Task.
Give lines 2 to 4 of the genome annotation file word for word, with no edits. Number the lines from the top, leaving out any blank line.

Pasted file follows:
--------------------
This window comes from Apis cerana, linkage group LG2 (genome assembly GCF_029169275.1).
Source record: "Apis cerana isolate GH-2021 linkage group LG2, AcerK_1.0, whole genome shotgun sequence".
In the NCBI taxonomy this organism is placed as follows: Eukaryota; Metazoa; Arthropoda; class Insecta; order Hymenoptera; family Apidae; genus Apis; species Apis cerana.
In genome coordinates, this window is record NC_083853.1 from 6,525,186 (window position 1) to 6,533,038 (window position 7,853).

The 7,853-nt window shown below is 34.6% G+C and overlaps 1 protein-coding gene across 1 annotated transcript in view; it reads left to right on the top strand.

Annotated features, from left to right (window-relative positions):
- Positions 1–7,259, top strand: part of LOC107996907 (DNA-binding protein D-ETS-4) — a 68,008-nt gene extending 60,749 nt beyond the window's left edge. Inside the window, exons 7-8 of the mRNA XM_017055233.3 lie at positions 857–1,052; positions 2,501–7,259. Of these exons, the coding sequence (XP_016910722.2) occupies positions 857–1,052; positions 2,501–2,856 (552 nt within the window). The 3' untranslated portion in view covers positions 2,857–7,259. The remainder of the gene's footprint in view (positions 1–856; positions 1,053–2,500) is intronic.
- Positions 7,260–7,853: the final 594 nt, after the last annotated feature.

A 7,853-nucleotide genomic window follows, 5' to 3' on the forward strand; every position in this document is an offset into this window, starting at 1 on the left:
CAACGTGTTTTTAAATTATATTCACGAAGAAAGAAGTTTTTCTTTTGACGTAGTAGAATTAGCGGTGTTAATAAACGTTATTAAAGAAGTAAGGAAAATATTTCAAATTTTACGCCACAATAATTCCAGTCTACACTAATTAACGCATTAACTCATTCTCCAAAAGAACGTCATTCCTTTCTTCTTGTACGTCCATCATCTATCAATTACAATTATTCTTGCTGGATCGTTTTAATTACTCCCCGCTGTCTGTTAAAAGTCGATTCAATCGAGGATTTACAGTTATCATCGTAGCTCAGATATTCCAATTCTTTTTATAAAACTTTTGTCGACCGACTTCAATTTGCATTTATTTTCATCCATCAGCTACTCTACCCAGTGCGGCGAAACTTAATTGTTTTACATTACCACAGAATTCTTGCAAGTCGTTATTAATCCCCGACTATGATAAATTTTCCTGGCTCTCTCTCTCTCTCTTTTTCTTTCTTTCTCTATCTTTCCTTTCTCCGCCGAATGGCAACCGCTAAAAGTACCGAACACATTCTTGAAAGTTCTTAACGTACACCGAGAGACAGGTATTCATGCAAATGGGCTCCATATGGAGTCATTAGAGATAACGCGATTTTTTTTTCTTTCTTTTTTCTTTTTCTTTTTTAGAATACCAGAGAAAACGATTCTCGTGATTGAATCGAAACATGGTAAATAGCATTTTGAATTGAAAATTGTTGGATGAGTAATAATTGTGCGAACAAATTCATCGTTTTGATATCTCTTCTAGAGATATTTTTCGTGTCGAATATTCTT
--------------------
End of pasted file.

Source record: "Apis cerana isolate GH-2021 linkage group LG2, AcerK_1.0, whole genome shotgun sequence".
In the NCBI taxonomy this organism is placed as follows: Eukaryota; Metazoa; Arthropoda; class Insecta; order Hymenoptera; family Apidae; genus Apis; species Apis cerana.
In genome coordinates, this window is record NC_083853.1 from 6,525,186 (window position 1) to 6,533,038 (window position 7,853).